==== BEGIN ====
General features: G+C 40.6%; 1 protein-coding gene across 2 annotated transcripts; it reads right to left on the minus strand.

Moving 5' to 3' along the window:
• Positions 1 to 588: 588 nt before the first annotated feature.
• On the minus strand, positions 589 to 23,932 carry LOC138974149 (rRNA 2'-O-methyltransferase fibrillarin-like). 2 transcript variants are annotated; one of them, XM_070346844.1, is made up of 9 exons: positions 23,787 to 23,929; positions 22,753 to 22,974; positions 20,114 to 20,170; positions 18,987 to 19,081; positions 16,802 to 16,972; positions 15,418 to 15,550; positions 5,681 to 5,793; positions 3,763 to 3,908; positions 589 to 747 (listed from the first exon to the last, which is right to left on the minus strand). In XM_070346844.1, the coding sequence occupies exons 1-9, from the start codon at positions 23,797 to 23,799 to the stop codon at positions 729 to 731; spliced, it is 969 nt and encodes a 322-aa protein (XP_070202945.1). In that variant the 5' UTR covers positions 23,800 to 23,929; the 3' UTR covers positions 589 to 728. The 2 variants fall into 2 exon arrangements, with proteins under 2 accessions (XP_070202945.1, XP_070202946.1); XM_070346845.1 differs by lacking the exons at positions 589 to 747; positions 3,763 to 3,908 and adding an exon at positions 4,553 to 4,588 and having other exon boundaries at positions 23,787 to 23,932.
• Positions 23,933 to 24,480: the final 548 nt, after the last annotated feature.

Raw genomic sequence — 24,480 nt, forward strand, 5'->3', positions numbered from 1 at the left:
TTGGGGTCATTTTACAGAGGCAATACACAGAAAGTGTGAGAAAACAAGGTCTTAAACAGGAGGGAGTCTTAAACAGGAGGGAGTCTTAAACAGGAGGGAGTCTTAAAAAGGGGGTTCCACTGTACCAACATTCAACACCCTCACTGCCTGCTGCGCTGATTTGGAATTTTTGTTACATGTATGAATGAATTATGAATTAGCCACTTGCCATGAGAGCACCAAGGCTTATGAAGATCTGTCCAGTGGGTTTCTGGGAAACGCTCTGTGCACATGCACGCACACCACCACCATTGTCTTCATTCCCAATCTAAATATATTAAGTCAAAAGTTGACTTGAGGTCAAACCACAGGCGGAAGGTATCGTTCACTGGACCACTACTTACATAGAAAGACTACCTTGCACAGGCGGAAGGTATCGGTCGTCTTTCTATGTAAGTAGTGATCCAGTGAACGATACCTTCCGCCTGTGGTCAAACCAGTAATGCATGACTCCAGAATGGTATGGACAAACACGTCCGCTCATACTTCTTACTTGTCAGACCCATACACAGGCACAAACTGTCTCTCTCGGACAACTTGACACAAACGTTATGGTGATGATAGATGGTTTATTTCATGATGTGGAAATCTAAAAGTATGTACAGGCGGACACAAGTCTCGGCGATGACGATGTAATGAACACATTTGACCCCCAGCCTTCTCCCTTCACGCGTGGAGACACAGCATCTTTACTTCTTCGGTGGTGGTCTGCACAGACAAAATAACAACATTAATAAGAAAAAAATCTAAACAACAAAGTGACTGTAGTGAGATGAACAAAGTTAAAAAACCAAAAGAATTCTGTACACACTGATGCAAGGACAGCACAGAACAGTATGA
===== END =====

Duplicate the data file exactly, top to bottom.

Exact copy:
General features: G+C 40.6%; 1 protein-coding gene across 2 annotated transcripts; it reads right to left on the minus strand.

Moving 5' to 3' along the window:
• Positions 1 to 588: 588 nt before the first annotated feature.
• On the minus strand, positions 589 to 23,932 carry LOC138974149 (rRNA 2'-O-methyltransferase fibrillarin-like). 2 transcript variants are annotated; one of them, XM_070346844.1, is made up of 9 exons: positions 23,787 to 23,929; positions 22,753 to 22,974; positions 20,114 to 20,170; positions 18,987 to 19,081; positions 16,802 to 16,972; positions 15,418 to 15,550; positions 5,681 to 5,793; positions 3,763 to 3,908; positions 589 to 747 (listed from the first exon to the last, which is right to left on the minus strand). In XM_070346844.1, the coding sequence occupies exons 1-9, from the start codon at positions 23,797 to 23,799 to the stop codon at positions 729 to 731; spliced, it is 969 nt and encodes a 322-aa protein (XP_070202945.1). In that variant the 5' UTR covers positions 23,800 to 23,929; the 3' UTR covers positions 589 to 728. The 2 variants fall into 2 exon arrangements, with proteins under 2 accessions (XP_070202945.1, XP_070202946.1); XM_070346845.1 differs by lacking the exons at positions 589 to 747; positions 3,763 to 3,908 and adding an exon at positions 4,553 to 4,588 and having other exon boundaries at positions 23,787 to 23,932.
• Positions 23,933 to 24,480: the final 548 nt, after the last annotated feature.

Raw genomic sequence — 24,480 nt, forward strand, 5'->3', positions numbered from 1 at the left:
TTGGGGTCATTTTACAGAGGCAATACACAGAAAGTGTGAGAAAACAAGGTCTTAAACAGGAGGGAGTCTTAAACAGGAGGGAGTCTTAAACAGGAGGGAGTCTTAAAAAGGGGGTTCCACTGTACCAACATTCAACACCCTCACTGCCTGCTGCGCTGATTTGGAATTTTTGTTACATGTATGAATGAATTATGAATTAGCCACTTGCCATGAGAGCACCAAGGCTTATGAAGATCTGTCCAGTGGGTTTCTGGGAAACGCTCTGTGCACATGCACGCACACCACCACCATTGTCTTCATTCCCAATCTAAATATATTAAGTCAAAAGTTGACTTGAGGTCAAACCACAGGCGGAAGGTATCGTTCACTGGACCACTACTTACATAGAAAGACTACCTTGCACAGGCGGAAGGTATCGGTCGTCTTTCTATGTAAGTAGTGATCCAGTGAACGATACCTTCCGCCTGTGGTCAAACCAGTAATGCATGACTCCAGAATGGTATGGACAAACACGTCCGCTCATACTTCTTACTTGTCAGACCCATACACAGGCACAAACTGTCTCTCTCGGACAACTTGACACAAACGTTATGGTGATGATAGATGGTTTATTTCATGATGTGGAAATCTAAAAGTATGTACAGGCGGACACAAGTCTCGGCGATGACGATGTAATGAACACATTTGACCCCCAGCCTTCTCCCTTCACGCGTGGAGACACAGCATCTTTACTTCTTCGGTGGTGGTCTGCACAGACAAAATAACAACATTAATAAGAAAAAAATCTAAACAACAAAGTGACTGTAGTGAGATGAACAAAGTTAAAAAACCAAAAGAATTCTGTACACACTGATGCAAGGACAGCACAGAACAGTATGA